Rehoboth may be removing commercial district barriers at the beginning of next month, but restaurants, by order of the governor, have been given permission to expand their footprint outdoors through March 2021.
With that in mind, during their weekly COVID-19 response meeting Sept. 29, city commissioners began fine-tuning the rules for restaurants that want to continue with outdoor dining on city sidewalks through the coming months.
Mayor Stan Mills had tasked Commissioner Patrick Gossett with making a list of suggested rules to discuss.
Beginning with table arrangement, Gossett presented a list he and City Code Enforcement Officer Dennis Jeney compiled. The list included rules saying tables have to be up against the building’s facade, there has to be a minimum of 8 feet of separation between tables, there has to be a pedestrian path of at least 36 inches, there needs to be a barrier of some kind between the tables and pedestrian path if a restaurant is serving alcohol, and tents or canopies are not allowed.
Commissioner Pat Coluzzi expressed some concern with tents or canopies not being allowed, because, she said, she can think of at least one restaurant that uses one for its carry-out service.
Mills said he thought the 36-inch pedestrian path would work for now, but it gave him a bit of heartburn as a long-term solution, because he didn’t think it would be wide enough in certain areas of the commercial district when there are a lot of visitors in town. He suggested the city hire a consultant to figure out before next summer season if there was a need for different minimum widths on different blocks.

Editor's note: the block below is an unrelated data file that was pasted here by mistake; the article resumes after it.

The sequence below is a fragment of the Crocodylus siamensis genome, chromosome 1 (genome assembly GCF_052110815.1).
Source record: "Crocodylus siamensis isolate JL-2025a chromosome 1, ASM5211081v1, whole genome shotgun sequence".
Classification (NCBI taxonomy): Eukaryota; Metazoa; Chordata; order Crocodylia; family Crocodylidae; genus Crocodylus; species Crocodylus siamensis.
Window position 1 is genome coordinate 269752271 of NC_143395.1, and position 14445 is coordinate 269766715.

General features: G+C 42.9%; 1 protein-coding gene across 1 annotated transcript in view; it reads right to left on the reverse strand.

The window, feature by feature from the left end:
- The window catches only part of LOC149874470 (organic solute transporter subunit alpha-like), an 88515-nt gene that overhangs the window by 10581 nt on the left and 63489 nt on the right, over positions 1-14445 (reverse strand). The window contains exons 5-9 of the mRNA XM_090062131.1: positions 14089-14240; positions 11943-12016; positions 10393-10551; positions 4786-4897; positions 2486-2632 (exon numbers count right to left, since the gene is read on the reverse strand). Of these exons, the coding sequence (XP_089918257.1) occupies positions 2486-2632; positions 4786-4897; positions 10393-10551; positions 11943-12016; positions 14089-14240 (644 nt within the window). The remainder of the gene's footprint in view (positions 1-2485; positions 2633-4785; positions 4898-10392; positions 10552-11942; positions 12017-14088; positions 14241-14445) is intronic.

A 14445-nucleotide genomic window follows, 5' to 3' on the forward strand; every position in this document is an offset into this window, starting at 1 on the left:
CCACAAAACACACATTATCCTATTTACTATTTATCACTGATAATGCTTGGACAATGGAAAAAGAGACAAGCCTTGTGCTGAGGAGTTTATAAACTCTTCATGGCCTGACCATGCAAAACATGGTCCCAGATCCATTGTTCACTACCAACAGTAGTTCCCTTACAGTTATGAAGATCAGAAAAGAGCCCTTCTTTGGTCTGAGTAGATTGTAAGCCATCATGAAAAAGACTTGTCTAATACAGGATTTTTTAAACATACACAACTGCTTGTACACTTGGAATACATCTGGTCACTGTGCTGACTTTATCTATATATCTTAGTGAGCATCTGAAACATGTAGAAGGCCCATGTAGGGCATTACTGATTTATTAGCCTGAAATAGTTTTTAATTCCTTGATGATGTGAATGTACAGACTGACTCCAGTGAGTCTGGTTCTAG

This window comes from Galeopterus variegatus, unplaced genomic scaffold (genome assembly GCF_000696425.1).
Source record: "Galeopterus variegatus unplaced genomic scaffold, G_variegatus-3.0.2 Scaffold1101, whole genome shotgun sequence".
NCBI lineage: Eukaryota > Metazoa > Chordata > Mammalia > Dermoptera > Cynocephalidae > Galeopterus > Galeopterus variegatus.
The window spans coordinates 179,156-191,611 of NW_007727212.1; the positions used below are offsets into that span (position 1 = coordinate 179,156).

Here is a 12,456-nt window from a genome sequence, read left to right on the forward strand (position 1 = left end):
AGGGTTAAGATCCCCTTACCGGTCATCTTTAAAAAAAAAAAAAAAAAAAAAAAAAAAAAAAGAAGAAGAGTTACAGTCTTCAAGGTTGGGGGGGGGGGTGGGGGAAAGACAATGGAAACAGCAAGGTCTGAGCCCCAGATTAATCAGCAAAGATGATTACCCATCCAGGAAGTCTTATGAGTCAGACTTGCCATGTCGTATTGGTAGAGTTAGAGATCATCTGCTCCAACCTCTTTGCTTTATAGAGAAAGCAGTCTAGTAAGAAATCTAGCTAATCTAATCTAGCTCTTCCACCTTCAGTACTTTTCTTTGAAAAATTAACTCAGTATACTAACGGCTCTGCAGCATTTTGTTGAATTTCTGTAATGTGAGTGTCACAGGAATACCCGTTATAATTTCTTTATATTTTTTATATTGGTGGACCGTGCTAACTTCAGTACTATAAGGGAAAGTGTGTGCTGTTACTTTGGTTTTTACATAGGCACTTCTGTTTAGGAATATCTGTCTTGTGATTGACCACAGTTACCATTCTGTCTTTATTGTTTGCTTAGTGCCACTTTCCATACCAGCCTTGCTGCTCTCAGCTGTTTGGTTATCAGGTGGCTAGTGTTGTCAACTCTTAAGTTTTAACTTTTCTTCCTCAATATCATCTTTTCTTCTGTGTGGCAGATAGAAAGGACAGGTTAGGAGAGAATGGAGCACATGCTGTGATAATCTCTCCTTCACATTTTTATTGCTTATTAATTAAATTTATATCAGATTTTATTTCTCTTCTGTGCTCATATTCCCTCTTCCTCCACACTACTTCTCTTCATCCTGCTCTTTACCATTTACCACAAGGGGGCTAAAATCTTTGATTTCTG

Moving to outdoor heating, Gossett presented some rules saying that heaters can only use propane as fuel, there can be no open flame, heaters can only be in place during operating hours, and they must be secured.
Commissioner Jay Lagree said he thought the suggested rules sounded like good common sense.
In both cases, table arrangement and heating, the suggested rules included language allowing for restaurants to petition the city for an exception. Gossett said the list provides a baseline of requirements, but city staff would have the ability to evaluate on a case-by-case basis.
Commissioners also had a brief discussion on the creation of parklets in the parking spaces of city streets in case COVID-related restrictions are still in place next spring. Parklets are restaurant dining areas taking up parking spaces that separate customers from the street traffic and other parking spots with custom-made barriers. Unlike what Rehoboth did this past summer, parklets keep the sidewalk open for pedestrians.
Commissioner Edward Chrzanowski brought up the idea as an alternative to the bringing back the soon-to-be removed barriers. The parklets are working in places like Wilmington and Philadelphia, he said.
Commissioner Richard Byrne said he liked the idea of parklets, and he was also in favor of allowing restaurants to experiment over the winter so the city can evaluate what can be done better next summer.
At the conclusion of the meeting, Mills tasked Gossett with incorporating the meeting’s conversation into the suggested rules so they would be ready to vote on at the commissioners’ special meeting Tuesday, Oct. 6.